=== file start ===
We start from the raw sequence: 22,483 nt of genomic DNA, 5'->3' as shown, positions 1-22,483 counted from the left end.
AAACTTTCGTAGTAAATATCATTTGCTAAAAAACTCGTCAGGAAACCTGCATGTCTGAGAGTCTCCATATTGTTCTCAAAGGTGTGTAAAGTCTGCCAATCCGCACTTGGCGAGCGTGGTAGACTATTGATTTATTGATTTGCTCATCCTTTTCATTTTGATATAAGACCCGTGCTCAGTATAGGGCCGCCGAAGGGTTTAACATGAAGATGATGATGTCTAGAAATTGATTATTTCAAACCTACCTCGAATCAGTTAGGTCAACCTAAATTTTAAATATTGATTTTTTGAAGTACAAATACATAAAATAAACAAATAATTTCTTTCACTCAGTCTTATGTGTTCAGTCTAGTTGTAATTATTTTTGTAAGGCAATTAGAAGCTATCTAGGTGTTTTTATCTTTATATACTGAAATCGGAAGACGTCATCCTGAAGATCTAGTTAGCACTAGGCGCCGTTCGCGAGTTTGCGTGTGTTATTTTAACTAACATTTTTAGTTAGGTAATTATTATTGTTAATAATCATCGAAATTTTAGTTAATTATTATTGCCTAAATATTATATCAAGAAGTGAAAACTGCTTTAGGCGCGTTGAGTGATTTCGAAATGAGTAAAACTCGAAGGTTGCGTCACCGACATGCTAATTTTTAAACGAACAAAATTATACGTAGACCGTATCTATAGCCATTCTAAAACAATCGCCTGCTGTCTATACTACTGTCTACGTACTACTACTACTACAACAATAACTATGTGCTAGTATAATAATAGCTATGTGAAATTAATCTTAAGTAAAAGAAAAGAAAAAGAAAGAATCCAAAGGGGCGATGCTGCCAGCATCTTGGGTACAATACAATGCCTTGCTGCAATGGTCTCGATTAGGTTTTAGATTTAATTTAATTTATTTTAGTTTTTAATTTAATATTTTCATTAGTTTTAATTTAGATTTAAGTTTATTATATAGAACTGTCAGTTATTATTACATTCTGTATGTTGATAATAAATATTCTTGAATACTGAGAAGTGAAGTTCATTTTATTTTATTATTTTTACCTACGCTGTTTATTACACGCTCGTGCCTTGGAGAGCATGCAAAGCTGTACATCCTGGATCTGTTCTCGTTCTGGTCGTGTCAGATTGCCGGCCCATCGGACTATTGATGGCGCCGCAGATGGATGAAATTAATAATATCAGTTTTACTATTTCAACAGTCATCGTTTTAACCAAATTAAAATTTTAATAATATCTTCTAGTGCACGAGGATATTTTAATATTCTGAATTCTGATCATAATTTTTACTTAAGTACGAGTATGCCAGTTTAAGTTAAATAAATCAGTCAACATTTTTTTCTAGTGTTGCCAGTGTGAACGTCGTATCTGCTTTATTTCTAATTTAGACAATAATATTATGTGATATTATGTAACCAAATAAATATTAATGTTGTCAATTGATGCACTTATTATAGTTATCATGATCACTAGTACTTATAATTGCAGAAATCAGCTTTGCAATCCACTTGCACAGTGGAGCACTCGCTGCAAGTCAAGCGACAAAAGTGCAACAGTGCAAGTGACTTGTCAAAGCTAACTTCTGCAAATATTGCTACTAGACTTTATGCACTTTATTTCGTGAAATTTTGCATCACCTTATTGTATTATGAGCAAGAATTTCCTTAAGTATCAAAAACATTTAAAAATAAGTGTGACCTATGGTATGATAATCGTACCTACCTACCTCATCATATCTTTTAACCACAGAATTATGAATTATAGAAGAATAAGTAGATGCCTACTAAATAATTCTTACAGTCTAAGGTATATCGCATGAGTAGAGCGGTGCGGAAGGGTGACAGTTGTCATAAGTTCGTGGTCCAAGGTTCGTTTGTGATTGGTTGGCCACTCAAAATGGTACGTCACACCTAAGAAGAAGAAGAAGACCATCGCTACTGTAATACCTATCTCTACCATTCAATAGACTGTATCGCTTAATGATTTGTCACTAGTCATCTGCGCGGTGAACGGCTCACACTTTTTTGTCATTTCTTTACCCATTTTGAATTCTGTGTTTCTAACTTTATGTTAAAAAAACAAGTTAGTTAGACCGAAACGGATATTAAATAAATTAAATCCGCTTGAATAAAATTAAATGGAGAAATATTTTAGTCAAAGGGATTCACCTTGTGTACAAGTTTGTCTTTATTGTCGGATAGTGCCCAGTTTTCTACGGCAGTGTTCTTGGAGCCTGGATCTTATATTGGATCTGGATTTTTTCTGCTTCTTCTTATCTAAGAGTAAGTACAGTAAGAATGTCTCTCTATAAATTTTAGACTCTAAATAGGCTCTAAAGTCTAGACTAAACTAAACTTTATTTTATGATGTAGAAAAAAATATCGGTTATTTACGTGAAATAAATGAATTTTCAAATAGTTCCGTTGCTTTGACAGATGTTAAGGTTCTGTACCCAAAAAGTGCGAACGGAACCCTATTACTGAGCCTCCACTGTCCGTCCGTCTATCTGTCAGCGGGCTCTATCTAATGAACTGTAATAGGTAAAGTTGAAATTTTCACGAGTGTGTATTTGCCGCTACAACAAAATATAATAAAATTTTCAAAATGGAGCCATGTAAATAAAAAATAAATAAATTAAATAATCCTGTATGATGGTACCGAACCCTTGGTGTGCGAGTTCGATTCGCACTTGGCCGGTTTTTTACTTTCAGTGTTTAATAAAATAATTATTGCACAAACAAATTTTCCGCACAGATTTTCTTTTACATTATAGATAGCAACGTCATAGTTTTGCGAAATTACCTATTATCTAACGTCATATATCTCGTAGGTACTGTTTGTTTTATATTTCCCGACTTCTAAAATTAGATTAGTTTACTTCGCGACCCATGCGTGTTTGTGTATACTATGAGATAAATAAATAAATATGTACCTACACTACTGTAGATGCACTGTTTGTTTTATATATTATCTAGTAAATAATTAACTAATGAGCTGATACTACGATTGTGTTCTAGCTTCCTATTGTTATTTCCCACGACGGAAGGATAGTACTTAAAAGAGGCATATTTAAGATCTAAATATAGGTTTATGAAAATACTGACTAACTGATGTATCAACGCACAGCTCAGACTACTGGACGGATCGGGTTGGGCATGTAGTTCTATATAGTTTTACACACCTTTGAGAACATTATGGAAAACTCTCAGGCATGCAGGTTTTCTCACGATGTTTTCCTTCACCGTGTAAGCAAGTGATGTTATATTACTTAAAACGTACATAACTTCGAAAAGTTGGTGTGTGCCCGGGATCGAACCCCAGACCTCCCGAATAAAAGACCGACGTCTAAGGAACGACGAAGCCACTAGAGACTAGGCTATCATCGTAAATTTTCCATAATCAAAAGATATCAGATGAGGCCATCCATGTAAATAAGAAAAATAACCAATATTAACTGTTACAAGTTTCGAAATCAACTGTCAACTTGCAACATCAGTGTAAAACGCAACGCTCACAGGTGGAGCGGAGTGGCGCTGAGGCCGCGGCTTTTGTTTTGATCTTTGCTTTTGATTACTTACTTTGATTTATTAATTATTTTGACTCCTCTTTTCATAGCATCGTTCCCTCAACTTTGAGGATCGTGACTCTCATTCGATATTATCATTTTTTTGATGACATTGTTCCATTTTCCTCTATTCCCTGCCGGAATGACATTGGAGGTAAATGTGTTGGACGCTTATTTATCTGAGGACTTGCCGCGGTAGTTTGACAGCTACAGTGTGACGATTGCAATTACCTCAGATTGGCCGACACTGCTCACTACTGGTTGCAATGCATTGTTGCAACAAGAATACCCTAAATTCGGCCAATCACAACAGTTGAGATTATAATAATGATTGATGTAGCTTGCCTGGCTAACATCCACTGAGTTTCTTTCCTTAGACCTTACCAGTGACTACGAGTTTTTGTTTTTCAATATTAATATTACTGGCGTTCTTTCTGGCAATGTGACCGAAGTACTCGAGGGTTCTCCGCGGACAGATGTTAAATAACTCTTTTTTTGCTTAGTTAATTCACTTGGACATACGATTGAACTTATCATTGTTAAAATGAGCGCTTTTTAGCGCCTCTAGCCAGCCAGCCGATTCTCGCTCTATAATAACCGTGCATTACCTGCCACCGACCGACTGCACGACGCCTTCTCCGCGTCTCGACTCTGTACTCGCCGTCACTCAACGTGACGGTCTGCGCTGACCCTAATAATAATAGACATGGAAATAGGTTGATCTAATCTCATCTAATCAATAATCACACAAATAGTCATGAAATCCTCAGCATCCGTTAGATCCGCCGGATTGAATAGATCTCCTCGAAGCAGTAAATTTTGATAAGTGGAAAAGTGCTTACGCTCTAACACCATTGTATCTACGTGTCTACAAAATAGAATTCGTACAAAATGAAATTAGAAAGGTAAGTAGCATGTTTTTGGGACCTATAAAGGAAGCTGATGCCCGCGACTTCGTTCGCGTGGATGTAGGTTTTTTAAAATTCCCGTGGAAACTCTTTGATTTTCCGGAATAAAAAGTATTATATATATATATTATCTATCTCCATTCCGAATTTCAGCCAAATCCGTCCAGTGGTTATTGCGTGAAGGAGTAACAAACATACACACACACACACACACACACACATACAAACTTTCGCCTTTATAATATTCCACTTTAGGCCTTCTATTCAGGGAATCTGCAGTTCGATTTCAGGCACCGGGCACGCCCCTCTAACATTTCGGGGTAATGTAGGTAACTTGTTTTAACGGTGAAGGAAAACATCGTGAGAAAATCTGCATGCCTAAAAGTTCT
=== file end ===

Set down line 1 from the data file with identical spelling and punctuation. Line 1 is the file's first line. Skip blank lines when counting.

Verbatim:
We start from the raw sequence: 22,483 nt of genomic DNA, 5'->3' as shown, positions 1-22,483 counted from the left end.